Wednesday, October 26, 2011
Albany Citizens Police Academy - Week 8 - Use of Force & Jail Tour
Lieutenant Hyde explained the law surrounding use of force. He explained the effect that case law has on state statutes. Use of force is always determined by the situation but is governed by five rules:
Defense of Others
Effect an Arrest
In determining the amount of force to use, the officer must interpret the suspect's intent as well whether the suspect has the means and the opportunity. All three elements must demonstrate all three elements in order to be an immediate threat. The level of force the officer uses must then be a level above the level of threat the suspect is using and must be reasonable for the situation. Reasonable is determined by what other officers would do in the same situation.
Officers must be mentally prepared to use deadly force, so they train for it extensively. Even with training, the use of force, especially deadly force, is never an easy decision to make.
Officer Hyde discussed using a taser. He explained how a taser works and passed around a cartridge. He spent a significant amount of time explaining how the taser affects the body. The taser incapicitates rather than creating a pain reaction. He finished by shooting the taser into a piece of cardboard to demonstrate how it worked. Then he tore out the wires and passed them around, so we could feel and see them up close. Following that he removed the batter and cartridge from the taser and passed it around, so the class would see it, feel the weight, and hold it. I pulled the trigger. What could it hurt? It was completely disarmed. Felt like a toy gun.
Several items used in force of use training were in the front of the room throughout the presentation. After the presentation and before we went to the Sheriff's Office/Jail, we had an opportunity to look at and handle the items used for training officers in proper use of force.
Officer Hyde provided insight into the thought process of officers in determining how and when to use force was quite informative and interesting. This is information I can definitely use in writing crime fiction!
The jail tour was led by Deputy Hedrick. We saw the video room where prisoners do televised court. We saw the rooms where prisioners are monitored. Deputy Hedrick took us to the Intake area and explained the process in detail. After that he showed us the jail's dentist office, the medical office, and the visitors' area. After that we saw the cell blocks where the inmates live including the towers where the jail is monitored.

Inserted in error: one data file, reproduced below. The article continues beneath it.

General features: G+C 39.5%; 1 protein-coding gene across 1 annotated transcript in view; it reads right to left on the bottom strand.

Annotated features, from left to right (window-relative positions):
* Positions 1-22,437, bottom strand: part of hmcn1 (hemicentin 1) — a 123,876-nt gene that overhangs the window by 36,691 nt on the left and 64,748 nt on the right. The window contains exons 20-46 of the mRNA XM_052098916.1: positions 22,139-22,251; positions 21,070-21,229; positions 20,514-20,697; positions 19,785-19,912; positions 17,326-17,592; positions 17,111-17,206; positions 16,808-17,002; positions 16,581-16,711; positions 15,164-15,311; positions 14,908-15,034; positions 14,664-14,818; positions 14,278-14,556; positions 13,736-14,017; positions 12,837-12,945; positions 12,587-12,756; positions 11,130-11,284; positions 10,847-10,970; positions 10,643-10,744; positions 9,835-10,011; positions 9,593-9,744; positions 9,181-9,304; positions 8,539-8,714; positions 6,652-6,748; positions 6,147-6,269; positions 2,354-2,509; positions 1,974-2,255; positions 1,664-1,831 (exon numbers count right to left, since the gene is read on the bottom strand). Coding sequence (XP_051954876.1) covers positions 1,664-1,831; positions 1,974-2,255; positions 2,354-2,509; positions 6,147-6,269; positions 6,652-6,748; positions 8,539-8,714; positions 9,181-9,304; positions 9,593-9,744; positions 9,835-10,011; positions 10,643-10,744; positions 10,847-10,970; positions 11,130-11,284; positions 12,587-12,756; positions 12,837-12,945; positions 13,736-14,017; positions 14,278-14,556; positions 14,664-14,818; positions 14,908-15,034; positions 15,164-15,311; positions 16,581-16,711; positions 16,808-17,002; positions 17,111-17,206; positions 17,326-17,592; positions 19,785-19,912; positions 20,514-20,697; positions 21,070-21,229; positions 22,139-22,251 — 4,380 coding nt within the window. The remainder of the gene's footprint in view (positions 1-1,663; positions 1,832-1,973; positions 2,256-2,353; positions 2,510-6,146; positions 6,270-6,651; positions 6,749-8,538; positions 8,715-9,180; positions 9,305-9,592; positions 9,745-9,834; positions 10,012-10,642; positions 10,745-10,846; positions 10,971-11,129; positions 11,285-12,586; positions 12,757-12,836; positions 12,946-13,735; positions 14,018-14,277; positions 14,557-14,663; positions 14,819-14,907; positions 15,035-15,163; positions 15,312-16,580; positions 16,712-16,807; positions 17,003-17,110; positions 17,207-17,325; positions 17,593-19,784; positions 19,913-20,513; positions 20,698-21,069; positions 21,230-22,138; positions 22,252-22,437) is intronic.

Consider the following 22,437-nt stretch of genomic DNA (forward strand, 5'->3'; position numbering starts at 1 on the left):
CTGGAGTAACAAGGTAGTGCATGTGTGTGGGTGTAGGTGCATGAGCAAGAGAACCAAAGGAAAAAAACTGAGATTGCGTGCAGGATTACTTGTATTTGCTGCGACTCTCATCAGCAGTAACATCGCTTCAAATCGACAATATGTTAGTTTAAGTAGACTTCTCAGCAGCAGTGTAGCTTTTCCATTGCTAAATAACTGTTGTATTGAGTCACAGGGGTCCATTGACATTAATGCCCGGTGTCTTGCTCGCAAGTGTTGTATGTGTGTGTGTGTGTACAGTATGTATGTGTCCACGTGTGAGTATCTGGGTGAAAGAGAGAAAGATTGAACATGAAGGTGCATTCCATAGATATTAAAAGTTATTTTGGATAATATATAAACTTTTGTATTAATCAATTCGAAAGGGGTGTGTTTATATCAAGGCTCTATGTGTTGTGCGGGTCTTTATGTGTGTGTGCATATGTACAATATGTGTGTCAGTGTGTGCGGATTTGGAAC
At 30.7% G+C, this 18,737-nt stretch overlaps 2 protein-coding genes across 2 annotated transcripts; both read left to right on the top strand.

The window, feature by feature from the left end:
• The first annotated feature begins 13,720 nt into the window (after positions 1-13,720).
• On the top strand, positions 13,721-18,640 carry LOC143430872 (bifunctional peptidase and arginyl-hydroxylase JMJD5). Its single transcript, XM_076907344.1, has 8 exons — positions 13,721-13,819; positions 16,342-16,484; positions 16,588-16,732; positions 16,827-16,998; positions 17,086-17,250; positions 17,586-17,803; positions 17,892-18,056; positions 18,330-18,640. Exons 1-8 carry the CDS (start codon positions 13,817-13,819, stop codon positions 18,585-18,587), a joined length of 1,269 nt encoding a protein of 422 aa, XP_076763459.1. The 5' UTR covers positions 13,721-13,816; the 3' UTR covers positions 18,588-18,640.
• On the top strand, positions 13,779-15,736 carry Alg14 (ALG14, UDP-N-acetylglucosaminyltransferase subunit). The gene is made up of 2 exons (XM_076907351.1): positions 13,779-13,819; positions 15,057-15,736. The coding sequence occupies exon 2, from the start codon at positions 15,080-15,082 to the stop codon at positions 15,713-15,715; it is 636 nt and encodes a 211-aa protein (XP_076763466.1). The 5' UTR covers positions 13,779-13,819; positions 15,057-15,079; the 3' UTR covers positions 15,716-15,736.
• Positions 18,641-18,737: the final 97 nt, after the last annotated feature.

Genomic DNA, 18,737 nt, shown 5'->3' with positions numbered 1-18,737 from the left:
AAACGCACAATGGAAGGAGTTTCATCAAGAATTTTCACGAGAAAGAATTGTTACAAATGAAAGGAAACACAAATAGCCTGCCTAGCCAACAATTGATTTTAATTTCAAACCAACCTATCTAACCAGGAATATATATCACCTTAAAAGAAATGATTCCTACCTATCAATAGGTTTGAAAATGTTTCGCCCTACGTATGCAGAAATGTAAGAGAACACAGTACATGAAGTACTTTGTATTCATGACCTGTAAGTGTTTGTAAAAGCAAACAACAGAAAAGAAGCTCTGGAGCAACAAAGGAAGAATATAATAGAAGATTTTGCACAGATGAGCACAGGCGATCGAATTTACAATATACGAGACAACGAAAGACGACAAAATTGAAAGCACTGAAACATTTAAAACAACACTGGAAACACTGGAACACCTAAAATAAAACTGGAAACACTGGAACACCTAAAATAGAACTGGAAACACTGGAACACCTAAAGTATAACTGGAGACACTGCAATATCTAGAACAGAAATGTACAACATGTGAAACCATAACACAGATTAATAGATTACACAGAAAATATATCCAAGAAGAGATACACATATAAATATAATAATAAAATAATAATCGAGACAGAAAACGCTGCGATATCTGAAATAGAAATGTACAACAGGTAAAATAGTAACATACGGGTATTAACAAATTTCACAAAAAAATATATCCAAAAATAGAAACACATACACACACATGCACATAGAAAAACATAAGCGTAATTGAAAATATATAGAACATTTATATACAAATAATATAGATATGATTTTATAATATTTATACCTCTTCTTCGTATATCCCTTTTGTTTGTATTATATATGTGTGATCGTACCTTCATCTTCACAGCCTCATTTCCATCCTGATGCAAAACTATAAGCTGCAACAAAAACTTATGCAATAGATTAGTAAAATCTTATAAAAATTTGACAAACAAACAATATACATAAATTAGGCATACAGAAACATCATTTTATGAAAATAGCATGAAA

Deputy Hedrick answered every question the class asked and provided details and examples to clarify the role of the jail in the juvenile justice system.
The Linn County Jail is much larger than I expected but otherwise it wasn't all that different from the jail I toured several years ago when I was in college.
The chemical odors from the cleaning supplies gave me a headache reminding me why I gave up chemical cleaning products and started making my own several years ago.
I actually considered skipping the jail tour, but I'm glad I didn't. The information Deputy Hedrick shared and being immersed in the environment might prove useful in a future writing project.
Many of the classes haven't really provided direct information that I find useful for my foreseeable writing projects, but both portions of this week's class did. I'm always pleased when I learn something useful for my writing! In case you're wondering there are two more classes and then graduation, so there will are three more scheduled blog posts about the Albany Citizen's Police Adademy.
T. L. Cooper grew up on a farm in Tollesboro, Kentucky. She earned a Bachelor of Science from Eastern Kentucky University. Her poems, short stories, articles, and essays have appeared online, in books, and in magazines. Her published work includes a novel, All She Ever Wanted, five books of poetry, and a book of short stories. When not writing, she enjoys yoga, golf, creating plant-based recipes, and traveling. Currently, she resides in Albany, Oregon.